Great... I get to open up all my devices to the web... how secure is that? How am I supposed to know if I should grant or deny when a box pops up that says:

    This web application has requested access to your hardware. Would you like to grant it? (y/n)

    I mean, I could "just say no" -- but then I might miss out on a jolly tune! WTF?

    I can smell the viruses brewing from here.

    Another quote from the article:
    It provides operating system independence (which Java provides), but it also provides language independence, which Java can't provide.

    "Language Independence"? That statement is a bit vague -- so I am not sure what this guy is trying to say, but if he is talking about i18n, he is just wrong! Not only does Java have i18n support, but it would also be trivial to implement in any language that didn't. What the heck does this guy mean?
  • Probably be a while, O'Reilly like to let a technology get out of Vapor before they start working on a book. (Which is fine by me, it leeds to much better books).

    The Cure of the ills of Democracy is more Democracy.

  • Certain patterns of memory access get better performance under one or the other scheme. Mostly you'll see best performance with down-and-dirty machine level stuff (C/ASM), as usual.

    Most garbage collectors work by sweeping over the active areas of the heap, and copying anything which is reachable. So, the cost is linear in the amount of memory you're using (it never really detects circular structures; it just never copies them).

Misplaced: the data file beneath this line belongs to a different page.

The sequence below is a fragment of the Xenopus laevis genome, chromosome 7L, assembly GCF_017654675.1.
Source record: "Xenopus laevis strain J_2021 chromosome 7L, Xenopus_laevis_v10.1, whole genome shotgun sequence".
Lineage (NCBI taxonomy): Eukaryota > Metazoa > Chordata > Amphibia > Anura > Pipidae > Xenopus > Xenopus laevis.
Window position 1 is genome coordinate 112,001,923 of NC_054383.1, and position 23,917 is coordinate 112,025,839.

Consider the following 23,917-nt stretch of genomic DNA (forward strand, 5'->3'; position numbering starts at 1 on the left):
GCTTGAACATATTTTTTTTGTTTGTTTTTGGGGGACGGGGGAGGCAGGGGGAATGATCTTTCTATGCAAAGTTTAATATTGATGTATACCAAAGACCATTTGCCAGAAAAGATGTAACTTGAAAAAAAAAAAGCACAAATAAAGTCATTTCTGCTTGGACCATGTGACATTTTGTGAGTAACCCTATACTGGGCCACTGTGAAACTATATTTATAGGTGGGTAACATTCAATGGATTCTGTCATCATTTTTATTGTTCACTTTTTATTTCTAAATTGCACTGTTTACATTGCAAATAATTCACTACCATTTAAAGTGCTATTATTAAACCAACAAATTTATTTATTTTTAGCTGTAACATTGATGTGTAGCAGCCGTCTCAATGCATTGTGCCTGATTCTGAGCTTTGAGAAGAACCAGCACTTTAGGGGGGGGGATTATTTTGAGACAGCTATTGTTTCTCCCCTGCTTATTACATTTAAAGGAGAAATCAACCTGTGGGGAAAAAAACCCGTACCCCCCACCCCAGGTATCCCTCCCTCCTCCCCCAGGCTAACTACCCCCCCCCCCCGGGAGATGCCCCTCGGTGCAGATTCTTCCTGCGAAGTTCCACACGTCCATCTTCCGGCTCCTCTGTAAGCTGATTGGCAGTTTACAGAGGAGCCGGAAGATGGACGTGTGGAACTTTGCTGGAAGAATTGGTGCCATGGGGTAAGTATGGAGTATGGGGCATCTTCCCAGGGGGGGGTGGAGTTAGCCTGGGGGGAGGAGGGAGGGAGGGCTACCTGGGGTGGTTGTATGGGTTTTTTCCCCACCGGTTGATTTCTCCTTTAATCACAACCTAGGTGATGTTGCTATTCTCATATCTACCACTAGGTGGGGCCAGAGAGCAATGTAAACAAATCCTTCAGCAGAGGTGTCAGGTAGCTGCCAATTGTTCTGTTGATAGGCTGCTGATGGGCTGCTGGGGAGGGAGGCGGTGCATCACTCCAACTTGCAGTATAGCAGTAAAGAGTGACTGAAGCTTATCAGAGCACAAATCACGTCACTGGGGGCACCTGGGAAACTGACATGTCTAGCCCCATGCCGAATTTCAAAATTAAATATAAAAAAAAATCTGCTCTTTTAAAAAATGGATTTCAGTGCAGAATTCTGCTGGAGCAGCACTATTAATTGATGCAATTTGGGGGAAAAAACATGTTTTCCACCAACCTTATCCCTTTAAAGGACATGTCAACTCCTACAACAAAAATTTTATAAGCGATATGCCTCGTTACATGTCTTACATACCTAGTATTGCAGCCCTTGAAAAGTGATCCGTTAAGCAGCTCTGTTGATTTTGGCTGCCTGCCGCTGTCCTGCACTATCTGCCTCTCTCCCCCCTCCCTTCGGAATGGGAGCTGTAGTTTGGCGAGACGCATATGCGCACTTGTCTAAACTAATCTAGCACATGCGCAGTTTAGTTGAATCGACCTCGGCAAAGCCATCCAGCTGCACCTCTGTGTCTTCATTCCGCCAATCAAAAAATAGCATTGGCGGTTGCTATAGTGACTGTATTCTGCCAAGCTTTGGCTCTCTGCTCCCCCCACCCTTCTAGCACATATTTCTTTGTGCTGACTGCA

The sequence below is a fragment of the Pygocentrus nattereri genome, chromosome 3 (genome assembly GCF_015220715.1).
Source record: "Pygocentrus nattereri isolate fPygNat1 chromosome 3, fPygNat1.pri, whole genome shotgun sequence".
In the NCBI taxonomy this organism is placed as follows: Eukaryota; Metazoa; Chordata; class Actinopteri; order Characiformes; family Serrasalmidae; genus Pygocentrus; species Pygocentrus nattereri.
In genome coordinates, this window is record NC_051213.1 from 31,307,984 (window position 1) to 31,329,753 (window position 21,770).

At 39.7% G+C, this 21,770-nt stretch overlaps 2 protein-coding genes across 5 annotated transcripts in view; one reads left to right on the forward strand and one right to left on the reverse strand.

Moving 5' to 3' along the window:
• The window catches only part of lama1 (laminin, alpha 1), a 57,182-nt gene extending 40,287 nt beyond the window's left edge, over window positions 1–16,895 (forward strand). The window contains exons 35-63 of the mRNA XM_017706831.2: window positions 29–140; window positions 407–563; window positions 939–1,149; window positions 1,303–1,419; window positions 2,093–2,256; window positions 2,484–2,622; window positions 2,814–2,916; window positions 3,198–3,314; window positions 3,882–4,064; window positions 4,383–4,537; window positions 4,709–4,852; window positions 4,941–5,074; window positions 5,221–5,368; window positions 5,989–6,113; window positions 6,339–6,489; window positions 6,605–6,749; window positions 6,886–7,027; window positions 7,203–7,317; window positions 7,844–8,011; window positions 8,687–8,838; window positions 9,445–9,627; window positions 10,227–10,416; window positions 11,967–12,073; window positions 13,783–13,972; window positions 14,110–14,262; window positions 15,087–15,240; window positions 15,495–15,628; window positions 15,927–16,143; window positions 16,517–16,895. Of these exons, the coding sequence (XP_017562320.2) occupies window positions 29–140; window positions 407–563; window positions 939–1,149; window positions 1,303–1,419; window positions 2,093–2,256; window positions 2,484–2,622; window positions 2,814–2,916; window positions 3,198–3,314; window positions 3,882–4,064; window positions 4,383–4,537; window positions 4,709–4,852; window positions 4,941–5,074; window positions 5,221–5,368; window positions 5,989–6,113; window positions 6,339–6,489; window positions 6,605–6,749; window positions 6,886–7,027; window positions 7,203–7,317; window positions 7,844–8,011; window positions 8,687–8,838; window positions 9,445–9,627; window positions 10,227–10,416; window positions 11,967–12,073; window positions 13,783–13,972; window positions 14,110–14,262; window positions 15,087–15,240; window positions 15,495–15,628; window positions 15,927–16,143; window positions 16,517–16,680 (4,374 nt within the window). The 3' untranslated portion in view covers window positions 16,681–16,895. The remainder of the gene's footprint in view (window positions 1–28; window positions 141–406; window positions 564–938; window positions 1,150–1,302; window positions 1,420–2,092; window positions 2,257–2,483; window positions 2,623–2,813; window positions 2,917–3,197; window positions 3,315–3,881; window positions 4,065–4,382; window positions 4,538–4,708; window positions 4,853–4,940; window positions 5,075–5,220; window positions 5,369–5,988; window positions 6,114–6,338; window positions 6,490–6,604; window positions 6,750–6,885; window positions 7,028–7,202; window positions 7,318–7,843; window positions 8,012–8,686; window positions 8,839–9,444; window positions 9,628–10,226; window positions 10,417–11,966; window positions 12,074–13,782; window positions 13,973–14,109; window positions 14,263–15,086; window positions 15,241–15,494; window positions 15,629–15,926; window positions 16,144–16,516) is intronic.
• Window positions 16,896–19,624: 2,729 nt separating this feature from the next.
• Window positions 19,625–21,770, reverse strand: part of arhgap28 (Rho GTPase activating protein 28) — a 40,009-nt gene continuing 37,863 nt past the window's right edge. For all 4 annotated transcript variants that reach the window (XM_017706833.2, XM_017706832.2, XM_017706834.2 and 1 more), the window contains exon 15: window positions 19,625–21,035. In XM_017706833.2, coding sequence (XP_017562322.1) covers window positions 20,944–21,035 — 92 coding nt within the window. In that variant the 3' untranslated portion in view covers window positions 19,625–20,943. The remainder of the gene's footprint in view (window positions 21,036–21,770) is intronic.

But consider:

    My current area of study is programming language/compiler design, and I can testify that practically nobody publishing in journals these days cares about "old fashioned" ideas like C. Basically everything we know to be done to optimize C code has been done to death. "New fangled" languages are the future (er, duh). Mainly, these languages are built around elaborate type systems, which give the compiler and programmer a way to reason about a program without running it. It's lots of math stuff that sometimes gives the compiler the ability to make optimizations that would be impossible in C (because more is known about the way the program behaves while compiling).

    Home-brew memory management (malloc/free, new/delete) are unfortunately a big problem for these static type disciplines, since the contents of memory is very dynamic. Garbage collection lets us design these type systems more easily, and gives us more power.

    So, not only is garbage collection extremely convenient, it also enables other really nice language and compiler features, some of which can speed up your program even if GC slows it down.
  • So it's designed to run on a completely cross-platform VM, and they will openly license it to anyone, for free? Cool! Way to innovate!

    SOmehow.. I doubt it..
  • Strange, in Perl $#a == 3 if @a = (1,2,3,4).

    That's because most *n[iu]x scripts, including shells and Perl scripts, start counting at 0... $# is the # of the last argument, not the total of the list. (It works well when you are counting arguments from a single command, because the command itself is 0, so $# will equal the number of args that follow the command.)

  • When I tried to explain the lack of a real destructor to a fellow C++ programmer he was absolutely astounded.

    That your grasp of Java (and garbage collection) is rudimentary is made obvious by the forgoing statement. Out of fear that there are other's who disparage garbage collection for lacking destructors let me throw this into the thread.